Mark Warner: anti-regulation, except in large doses
In today's Post, Sen. Mark Warner (D-Va.) decries the red tape that has been spooling out from the federal government, which, he argues, impairs growth and job creation:
Our economic recovery remains frustratingly sluggish, unemployment is still unacceptably high, and all of us should be concerned that leading U.S. corporations have remained on the economic sidelines over much of the past year instead of making new investments or hiring additional workers.
One reason often cited for this unwillingness to invest is executives' belief that Washington regulators are stifling fresh investment and discouraging innovation through new rules and requirements.
If Washington expects to partner with the private sector to lead the effort toward economic recovery, we must address the regulatory uncertainty felt by many of our small and large businesses.
Warner suggests that we should "require federal agencies to identify and eliminate one existing regulation for each new regulation they want to add." Wow, could that be retroactive?
I mean, Warner voted for the mammoth financial reform bill and for ObamaCare. Together those laws have thousands of new requirements, regulations and mandates on business. If Warner were really concerned that "Washington regulators are stifling fresh investment and discouraging innovation through new rules and requirements," why would he have voted for such regulation?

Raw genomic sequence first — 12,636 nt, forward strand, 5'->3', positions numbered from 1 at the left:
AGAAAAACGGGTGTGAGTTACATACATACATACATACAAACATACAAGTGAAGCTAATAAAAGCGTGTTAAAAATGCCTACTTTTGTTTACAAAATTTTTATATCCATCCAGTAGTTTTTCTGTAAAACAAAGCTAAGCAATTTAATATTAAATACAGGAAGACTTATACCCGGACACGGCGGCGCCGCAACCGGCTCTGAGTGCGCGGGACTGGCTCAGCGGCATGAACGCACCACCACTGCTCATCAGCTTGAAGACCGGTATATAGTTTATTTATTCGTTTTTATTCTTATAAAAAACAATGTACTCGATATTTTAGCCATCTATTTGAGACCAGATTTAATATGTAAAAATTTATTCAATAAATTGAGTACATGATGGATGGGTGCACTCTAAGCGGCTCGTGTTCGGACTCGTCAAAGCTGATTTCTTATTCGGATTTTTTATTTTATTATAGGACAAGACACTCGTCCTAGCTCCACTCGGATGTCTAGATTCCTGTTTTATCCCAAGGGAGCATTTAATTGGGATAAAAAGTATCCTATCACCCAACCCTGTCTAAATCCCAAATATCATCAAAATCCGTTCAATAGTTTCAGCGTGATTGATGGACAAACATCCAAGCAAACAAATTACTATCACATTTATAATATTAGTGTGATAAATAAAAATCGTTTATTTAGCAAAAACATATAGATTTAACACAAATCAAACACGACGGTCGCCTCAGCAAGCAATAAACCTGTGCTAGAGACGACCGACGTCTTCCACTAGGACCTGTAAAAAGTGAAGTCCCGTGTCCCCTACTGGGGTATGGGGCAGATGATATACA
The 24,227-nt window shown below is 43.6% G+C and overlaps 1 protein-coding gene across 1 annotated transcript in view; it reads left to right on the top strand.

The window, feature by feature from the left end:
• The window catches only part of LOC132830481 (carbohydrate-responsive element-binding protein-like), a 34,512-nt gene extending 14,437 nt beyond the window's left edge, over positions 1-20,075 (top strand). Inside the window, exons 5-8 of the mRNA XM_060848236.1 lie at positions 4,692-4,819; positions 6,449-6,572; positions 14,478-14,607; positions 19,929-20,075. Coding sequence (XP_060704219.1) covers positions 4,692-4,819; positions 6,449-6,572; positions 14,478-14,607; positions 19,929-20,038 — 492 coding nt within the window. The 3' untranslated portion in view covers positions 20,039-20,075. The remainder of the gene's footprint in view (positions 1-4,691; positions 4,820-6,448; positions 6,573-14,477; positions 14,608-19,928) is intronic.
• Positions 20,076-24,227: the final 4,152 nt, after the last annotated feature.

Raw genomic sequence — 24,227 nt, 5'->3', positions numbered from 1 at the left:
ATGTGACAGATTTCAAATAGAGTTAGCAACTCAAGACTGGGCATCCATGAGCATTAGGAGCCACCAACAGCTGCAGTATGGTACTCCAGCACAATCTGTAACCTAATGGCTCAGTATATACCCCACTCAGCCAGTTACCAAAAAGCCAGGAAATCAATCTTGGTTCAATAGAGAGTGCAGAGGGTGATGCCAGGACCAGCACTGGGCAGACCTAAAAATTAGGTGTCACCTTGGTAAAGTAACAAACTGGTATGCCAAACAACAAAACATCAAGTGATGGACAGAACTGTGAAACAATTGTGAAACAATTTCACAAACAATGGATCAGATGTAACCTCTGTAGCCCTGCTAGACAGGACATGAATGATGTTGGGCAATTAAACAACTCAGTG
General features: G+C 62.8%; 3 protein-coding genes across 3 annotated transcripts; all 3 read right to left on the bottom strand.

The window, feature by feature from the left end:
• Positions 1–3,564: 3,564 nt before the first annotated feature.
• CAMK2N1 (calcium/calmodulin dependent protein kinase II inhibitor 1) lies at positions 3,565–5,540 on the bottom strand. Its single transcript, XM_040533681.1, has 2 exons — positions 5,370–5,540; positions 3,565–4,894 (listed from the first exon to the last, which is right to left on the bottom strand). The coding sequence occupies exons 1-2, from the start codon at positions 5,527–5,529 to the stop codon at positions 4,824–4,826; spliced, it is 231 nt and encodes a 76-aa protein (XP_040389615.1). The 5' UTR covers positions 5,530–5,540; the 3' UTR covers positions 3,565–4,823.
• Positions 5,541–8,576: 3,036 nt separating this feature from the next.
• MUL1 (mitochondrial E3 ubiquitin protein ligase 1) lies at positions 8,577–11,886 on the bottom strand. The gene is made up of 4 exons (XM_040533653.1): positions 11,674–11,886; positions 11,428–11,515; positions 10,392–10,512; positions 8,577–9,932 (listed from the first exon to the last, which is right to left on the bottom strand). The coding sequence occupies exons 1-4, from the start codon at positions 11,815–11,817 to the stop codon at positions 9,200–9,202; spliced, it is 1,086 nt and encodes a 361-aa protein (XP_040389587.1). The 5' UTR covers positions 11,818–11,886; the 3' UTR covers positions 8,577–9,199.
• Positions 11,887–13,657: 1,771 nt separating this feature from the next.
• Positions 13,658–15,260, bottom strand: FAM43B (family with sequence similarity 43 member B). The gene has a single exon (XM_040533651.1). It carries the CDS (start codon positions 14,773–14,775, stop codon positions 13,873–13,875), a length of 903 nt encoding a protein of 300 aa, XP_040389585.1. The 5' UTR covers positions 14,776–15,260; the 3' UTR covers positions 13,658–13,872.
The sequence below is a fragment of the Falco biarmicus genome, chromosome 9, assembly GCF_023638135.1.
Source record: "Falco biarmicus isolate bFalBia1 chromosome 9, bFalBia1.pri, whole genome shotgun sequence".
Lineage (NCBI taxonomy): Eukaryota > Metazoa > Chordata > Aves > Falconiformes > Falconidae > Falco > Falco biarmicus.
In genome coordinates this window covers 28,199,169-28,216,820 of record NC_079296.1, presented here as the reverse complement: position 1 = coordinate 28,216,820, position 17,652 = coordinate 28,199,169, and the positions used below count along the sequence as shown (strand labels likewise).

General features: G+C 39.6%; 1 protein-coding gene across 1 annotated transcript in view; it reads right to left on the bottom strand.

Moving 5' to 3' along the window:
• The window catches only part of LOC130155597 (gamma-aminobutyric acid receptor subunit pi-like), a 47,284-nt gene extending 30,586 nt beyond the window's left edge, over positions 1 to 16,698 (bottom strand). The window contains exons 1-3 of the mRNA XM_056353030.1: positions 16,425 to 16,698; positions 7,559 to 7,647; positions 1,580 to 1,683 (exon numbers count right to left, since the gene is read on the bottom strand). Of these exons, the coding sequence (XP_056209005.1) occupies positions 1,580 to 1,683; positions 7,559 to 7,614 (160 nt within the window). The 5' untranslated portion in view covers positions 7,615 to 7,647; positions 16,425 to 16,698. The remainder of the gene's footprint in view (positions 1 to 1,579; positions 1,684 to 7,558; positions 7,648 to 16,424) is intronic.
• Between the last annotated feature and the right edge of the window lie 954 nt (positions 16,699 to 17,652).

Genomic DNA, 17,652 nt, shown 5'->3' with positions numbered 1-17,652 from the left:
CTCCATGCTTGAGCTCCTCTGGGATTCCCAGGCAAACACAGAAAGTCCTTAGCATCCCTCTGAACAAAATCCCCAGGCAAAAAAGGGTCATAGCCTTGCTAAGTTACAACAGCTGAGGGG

A report in the Wall Street Journal makes it clear how burdensome is the new health-care law:
Big employers faced with incorporating the first round of health-care changes next month are grappling with how to comply with the long list of new rules.
Many companies are hiring consultants to help sort though the mountain of new mandates, which include extending dependent coverage to children up to age 26, and may eventually result in covering more employees. Some are also considering changes to their plans--including pushing costs to workers.
There is also some concern about how to digest the sheer volume of paperwork.
"There's administrative burden just to try and understand the 2,400 pages of the document," says Jenn Mann, vice president of human resources at software maker SAS Institute Inc.
I think in-depth hearings on the topic of regulatory burdens on business are in order. Let's start with a listing of all of the new regulations imposed in, say, the last two years. Let's quantify all the costs imposed on businesses and, in turn, passed on to consumers (in the form of higher prices) and to workers (in the form of lower wages). Let's zero in on the two bills I mentioned above, since they are, far and away, the most intrusive and far-reaching regulatory measures passed in the last few years (maybe in decades). And then Warner and his colleagues can explain just how such legislation contributes to the "uncertainty that has kept the U.S. business community from participating more fully in our nation's economic recovery."
| December 13, 2010; 1:30 PM ET
Categories: Senate Democrats
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